By Satish Misra
National politics in India stands at crucial crossroads with the regional and smaller parties weighing their options. It is increasingly clear that the next general election in 2019 is going to be Prime Minister Narendra Modi versus the rest. The RSS-BJP wanted this to happen.
Modi and BJP chief Amit Shah are setting terms for the next electoral encounter. The government and the ruling party is leaving no stone unturned to ensure that the general election, and the state assembly elections in the interim, are fought in Modi’s name. A massive advertisement offensive is underway to highlight that Modi has done more for India in 50 months than earlier governments did in decades.
Jingles on popular radio programmes claim that toilets, cooking gas, houses, knee-replacements are all gifts of "Modi ji" to the people. The massive advertisement campaign runs around only one individual - Modi.
Withdrawal of support to Mehbooba Mufti’s government in Jammu and Kashmir on June 19 was also done to project Modi’s decisive, hardline image, to “defend” the motherland against individuals and parties who are wrecking and undermining the country’s unity. A concerted attempt is on to project opposition parties as anti-national and supporters of separatists and terrorists.
Meanwhile, opposition parties are groping for ways to wage a credible counter offensive. All regional and other parties agree that the BJP must be defeated because it is not only a threat to the country’s democratic and constitutional order, but also a danger to them. Leaders of these parties know that a higher index of opposition unity, which means direct contests between the BJP and opposition, alone can end Modi rule. However, there is no structure yet, either at the national level or at the state level that would ensure a one-on-one electoral fight in 543 constituencies that comprise the Lok Sabha, or House of the People in parliament.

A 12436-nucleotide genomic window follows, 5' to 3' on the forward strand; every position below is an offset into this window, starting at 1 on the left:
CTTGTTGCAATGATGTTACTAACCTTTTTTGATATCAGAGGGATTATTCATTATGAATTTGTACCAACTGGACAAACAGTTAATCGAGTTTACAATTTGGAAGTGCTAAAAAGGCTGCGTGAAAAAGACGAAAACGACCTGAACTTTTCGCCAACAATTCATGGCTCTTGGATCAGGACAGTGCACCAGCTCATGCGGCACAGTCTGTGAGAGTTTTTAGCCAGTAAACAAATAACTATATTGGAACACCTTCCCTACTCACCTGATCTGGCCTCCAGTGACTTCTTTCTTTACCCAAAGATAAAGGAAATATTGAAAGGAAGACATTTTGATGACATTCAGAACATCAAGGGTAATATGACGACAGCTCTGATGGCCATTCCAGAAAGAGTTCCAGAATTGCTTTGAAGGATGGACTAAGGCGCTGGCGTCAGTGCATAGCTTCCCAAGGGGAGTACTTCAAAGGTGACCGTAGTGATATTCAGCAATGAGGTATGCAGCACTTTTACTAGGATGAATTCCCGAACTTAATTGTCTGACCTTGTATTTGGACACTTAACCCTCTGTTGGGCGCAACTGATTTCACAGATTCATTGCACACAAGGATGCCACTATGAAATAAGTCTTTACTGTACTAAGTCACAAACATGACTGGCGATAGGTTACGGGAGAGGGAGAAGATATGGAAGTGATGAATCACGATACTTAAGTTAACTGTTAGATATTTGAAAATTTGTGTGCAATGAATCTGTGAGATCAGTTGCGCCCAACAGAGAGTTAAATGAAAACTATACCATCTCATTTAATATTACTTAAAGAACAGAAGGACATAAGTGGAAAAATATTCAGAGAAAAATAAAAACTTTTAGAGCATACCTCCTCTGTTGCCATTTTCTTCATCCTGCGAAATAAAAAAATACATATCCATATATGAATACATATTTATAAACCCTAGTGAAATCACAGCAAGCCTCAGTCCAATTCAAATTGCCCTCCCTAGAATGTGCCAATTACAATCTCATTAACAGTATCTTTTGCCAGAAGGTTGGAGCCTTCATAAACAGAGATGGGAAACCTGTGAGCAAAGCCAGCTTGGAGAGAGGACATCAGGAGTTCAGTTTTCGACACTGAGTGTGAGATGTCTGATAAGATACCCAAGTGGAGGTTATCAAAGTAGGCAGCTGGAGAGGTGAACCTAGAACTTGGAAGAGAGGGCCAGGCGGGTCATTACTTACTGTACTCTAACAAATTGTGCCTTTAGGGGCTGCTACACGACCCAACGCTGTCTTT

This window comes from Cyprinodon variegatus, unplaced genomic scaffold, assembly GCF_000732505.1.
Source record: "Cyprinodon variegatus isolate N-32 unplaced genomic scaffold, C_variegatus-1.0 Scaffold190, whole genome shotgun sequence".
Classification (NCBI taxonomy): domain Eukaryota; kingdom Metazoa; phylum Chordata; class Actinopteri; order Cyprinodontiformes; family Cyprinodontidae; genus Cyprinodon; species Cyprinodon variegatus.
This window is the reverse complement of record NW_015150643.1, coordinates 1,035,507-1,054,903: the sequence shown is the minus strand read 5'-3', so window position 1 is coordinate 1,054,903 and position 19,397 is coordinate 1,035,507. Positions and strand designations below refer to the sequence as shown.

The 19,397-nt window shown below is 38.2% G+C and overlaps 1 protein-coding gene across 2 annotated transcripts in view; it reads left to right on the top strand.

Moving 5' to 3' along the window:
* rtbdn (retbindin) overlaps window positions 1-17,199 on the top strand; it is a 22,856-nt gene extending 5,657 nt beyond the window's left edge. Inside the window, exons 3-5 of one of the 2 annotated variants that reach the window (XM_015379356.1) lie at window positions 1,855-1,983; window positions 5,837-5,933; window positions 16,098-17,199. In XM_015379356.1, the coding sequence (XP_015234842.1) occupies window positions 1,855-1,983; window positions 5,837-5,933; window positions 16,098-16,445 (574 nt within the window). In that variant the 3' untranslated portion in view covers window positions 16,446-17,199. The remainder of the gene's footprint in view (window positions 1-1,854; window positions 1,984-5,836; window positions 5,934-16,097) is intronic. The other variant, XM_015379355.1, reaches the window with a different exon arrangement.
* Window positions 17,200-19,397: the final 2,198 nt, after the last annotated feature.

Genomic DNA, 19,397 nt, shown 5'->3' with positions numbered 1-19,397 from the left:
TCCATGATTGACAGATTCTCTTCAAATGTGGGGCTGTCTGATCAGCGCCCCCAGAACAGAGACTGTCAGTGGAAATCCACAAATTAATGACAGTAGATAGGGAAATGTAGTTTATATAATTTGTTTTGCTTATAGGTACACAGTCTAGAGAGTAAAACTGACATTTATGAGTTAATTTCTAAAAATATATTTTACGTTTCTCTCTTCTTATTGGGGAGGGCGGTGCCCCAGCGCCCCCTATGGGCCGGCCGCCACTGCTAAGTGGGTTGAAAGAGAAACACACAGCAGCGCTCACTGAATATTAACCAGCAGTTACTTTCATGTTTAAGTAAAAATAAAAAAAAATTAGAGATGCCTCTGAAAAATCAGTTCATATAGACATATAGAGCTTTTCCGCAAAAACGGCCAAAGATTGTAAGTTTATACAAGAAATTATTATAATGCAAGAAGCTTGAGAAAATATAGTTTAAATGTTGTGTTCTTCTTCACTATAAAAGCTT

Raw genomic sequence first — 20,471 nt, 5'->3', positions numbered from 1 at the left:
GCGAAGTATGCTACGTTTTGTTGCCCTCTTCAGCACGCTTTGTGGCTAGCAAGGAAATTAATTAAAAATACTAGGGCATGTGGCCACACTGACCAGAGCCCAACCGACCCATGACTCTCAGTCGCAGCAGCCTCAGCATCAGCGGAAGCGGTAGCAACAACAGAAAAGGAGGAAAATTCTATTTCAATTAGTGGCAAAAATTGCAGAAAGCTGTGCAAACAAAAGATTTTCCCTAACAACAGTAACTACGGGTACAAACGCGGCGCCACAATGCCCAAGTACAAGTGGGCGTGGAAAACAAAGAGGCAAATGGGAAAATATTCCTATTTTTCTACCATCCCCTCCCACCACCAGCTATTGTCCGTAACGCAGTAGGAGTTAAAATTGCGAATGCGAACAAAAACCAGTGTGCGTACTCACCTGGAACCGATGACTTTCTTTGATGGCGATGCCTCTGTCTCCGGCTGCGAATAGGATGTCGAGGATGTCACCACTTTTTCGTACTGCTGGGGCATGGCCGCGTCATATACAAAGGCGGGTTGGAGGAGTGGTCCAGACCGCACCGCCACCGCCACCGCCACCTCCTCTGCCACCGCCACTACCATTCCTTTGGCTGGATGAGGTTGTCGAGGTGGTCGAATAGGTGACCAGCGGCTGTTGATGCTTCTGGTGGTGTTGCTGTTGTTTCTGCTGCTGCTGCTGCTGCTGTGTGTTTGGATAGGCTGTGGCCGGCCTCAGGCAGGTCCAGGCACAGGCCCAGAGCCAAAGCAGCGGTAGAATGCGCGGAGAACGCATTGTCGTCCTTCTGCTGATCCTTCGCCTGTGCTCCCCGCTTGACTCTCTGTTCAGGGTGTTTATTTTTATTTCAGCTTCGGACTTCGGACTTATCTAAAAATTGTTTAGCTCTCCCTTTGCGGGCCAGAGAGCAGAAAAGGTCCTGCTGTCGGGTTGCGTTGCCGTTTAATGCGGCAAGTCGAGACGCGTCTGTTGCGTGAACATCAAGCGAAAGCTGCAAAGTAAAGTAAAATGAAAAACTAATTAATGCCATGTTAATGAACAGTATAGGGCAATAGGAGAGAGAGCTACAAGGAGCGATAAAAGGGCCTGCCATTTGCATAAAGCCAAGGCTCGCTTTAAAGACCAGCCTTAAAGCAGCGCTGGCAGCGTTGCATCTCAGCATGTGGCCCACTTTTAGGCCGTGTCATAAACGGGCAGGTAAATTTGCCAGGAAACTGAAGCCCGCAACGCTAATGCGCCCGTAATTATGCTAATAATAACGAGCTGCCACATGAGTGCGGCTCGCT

Elections will be fought at the state level and the party that is strongest in a particular state would decide the shape of the anti-BJP fight. Opposition leaders are convinced the BJP can be defeated if the anti-BJP vote is not divided.
Beyond numbers, opposition leaders need to convince a sceptical electorate that the motley and disparate political parties can provide stability and govern. The opposition needs a credible narrative that can capture the electorate’s imagination.
Leaders of regional parties like Mamata Banerjee (West Bengal), Mayawati and Akhilesh Yadav (Uttar Pradesh), Chandrababu Naidu (Andhra Pradesh), and H D Deve Gowda (Karnataka) have successfully run state governments but it may not be enough to convince the electorate to vote for them nationally.
Most of these leaders are nursing their own ambitions to lead the country. This goes to the advantage of the BJP, which will try to drive a wedge between them, playing them against each other.
Another obstacle to opposition unity is deep-rooted anti-Congressism. Parties like the Trinamool Congress (in WB), Samajwadi Party (in UP), Bahujan Samaj Party (opposition in UP), Telugu Desam (AP), TRS (in Telangana) have prospered by opposing the Congress in their areas of influence.
The Congress is not in a position to assert itself. Barring Punjab, Mizoram, Puducherry and Karnataka, where it is in power in alliance with JD (S), it is fairly weak. The Congress would be better able to bargain if results of assembly elections in Rajasthan, Madhya Pradesh and Chhattisgarh are in its favour.
It is also true that the BJP is vulnerable now, unlike 2014, when Modi was a challenger and could get away by spreading half-truths and making tall claims. The BJP-led NDA government is facing anti-incumbency; Modi’s popularity has waned, even his supporters admit. Victory would come the opposition way only if their leaders rise to the occasion and stand united.
(The author is a veteran journalist and Research Associate, Observer Research Foundation)